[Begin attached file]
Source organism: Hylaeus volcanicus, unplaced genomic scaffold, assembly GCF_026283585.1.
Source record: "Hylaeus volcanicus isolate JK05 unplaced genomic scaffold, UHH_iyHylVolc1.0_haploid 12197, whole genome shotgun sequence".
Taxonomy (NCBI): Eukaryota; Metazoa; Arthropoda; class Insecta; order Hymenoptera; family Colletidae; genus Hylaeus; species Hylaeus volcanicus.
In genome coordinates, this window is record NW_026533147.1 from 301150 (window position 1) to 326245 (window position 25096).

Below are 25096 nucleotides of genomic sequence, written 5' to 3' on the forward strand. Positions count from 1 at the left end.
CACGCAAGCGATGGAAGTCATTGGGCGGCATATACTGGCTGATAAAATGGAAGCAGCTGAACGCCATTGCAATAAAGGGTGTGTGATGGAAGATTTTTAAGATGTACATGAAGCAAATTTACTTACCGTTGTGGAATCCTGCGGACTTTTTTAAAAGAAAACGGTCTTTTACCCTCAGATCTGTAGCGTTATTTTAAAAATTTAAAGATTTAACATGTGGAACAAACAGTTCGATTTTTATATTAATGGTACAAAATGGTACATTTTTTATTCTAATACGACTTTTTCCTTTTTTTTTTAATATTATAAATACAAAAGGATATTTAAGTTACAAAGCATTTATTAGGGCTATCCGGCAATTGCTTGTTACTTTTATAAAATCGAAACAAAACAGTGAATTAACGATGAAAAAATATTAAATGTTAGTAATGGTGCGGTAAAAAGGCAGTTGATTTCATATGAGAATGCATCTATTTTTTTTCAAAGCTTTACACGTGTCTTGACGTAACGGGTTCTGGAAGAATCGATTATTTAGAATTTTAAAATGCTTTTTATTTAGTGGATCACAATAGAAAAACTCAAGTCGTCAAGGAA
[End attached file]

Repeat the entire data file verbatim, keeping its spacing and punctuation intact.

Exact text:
Source organism: Hylaeus volcanicus, unplaced genomic scaffold, assembly GCF_026283585.1.
Source record: "Hylaeus volcanicus isolate JK05 unplaced genomic scaffold, UHH_iyHylVolc1.0_haploid 12197, whole genome shotgun sequence".
Taxonomy (NCBI): Eukaryota; Metazoa; Arthropoda; class Insecta; order Hymenoptera; family Colletidae; genus Hylaeus; species Hylaeus volcanicus.
In genome coordinates, this window is record NW_026533147.1 from 301150 (window position 1) to 326245 (window position 25096).

Below are 25096 nucleotides of genomic sequence, written 5' to 3' on the forward strand. Positions count from 1 at the left end.
CACGCAAGCGATGGAAGTCATTGGGCGGCATATACTGGCTGATAAAATGGAAGCAGCTGAACGCCATTGCAATAAAGGGTGTGTGATGGAAGATTTTTAAGATGTACATGAAGCAAATTTACTTACCGTTGTGGAATCCTGCGGACTTTTTTAAAAGAAAACGGTCTTTTACCCTCAGATCTGTAGCGTTATTTTAAAAATTTAAAGATTTAACATGTGGAACAAACAGTTCGATTTTTATATTAATGGTACAAAATGGTACATTTTTTATTCTAATACGACTTTTTCCTTTTTTTTTTAATATTATAAATACAAAAGGATATTTAAGTTACAAAGCATTTATTAGGGCTATCCGGCAATTGCTTGTTACTTTTATAAAATCGAAACAAAACAGTGAATTAACGATGAAAAAATATTAAATGTTAGTAATGGTGCGGTAAAAAGGCAGTTGATTTCATATGAGAATGCATCTATTTTTTTTCAAAGCTTTACACGTGTCTTGACGTAACGGGTTCTGGAAGAATCGATTATTTAGAATTTTAAAATGCTTTTTATTTAGTGGATCACAATAGAAAAACTCAAGTCGTCAAGGAA